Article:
Something we say a lot around Church of the Nativity is that life change happens in circles. We believe that small groups at the adult, teen and kid level are a powerful way of helping people grow in their relationship with Christ.
But, small groups is more than just rounding up teenagers in a circle. To make them truly life changing you need to invest in them by:
EQUIPPING THEM WITH LOVING AND COMMITTED LEADERS
Your small groups need to be lead by two adults who love teenagers and are willing to commit to the:
Drama that comes with teenagers.
Journey of spiritual highs and lows.
Vision that leads your ministry.
To find these adults you need to make yourself present on the weekend. Invest in people and cast the vision. People who grasp onto the vision are people who will commit to the long haul.
PLACING EMPHASIS ON COMMUNITY BUILDING
To continuously strengthen the group encourage your leaders to connect with teens during the week. Encourage them to:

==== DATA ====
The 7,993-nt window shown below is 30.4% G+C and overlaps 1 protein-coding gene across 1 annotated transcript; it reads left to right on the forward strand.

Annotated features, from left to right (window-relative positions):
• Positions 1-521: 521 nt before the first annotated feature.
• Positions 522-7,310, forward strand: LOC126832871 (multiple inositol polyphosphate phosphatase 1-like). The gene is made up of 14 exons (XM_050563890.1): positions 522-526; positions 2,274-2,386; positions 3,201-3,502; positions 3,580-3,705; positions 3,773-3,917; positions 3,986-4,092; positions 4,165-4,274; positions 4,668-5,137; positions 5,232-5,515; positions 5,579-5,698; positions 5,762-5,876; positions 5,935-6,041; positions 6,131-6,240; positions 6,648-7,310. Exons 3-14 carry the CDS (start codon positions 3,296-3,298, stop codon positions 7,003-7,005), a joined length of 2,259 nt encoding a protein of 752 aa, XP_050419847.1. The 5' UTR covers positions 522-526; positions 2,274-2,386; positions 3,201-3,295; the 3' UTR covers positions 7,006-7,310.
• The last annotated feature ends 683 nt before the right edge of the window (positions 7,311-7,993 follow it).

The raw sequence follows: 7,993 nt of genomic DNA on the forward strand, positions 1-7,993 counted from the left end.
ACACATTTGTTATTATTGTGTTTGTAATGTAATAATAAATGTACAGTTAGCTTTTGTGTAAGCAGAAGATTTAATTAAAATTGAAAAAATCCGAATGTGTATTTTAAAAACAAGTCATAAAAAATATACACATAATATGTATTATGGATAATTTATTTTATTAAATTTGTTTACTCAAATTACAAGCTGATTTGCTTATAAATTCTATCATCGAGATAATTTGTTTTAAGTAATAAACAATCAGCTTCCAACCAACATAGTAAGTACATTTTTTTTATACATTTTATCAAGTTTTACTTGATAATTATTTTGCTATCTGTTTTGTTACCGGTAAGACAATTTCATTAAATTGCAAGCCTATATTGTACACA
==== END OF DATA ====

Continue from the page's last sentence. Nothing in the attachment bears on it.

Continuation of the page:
- Coordinate fun activities like bowling and deepening experiences like serving.
- Attend after school activities and connect with parents.
- Touch base with encouragement via text, email or social media.
Continue the community outside of the youth room walls by being present in their lives.
GOING BEYOND TEENS AND CONNECTING WITH PARENTS
Stronger small groups are ones that connect with the family. That means small group leaders know the names of the parents. It also means parents understand the role of a small group leader.
When you can provide clarity you build trust and it encourages parents to invest more in your ministry. By connecting with parents you tell them, “We want to come alongside and serve you too.”
CHALLENGING PARTICIPANTS TO BE A LITTLE UNCOMFORTABLE
When a small group gets too comfortable that’s when things fall apart. Some of the ways groups get too comfortable is when they:
- Never invite anyone new.
- Always talk about the same topics.
- Keep it casual.
Communicate early on that groups are supposed to grow. Make sure that they are open to inviting new people and don’t be afraid to create high standards for the leaders.
The small groups that last have a solid structure and committed individuals. It’s where your big ministry can feel intimate. It’s where every teen is known. It’s where community is formed and lives are changed.
Question: What other characteristics of strong small groups would you add? You can leave a comment by clicking here.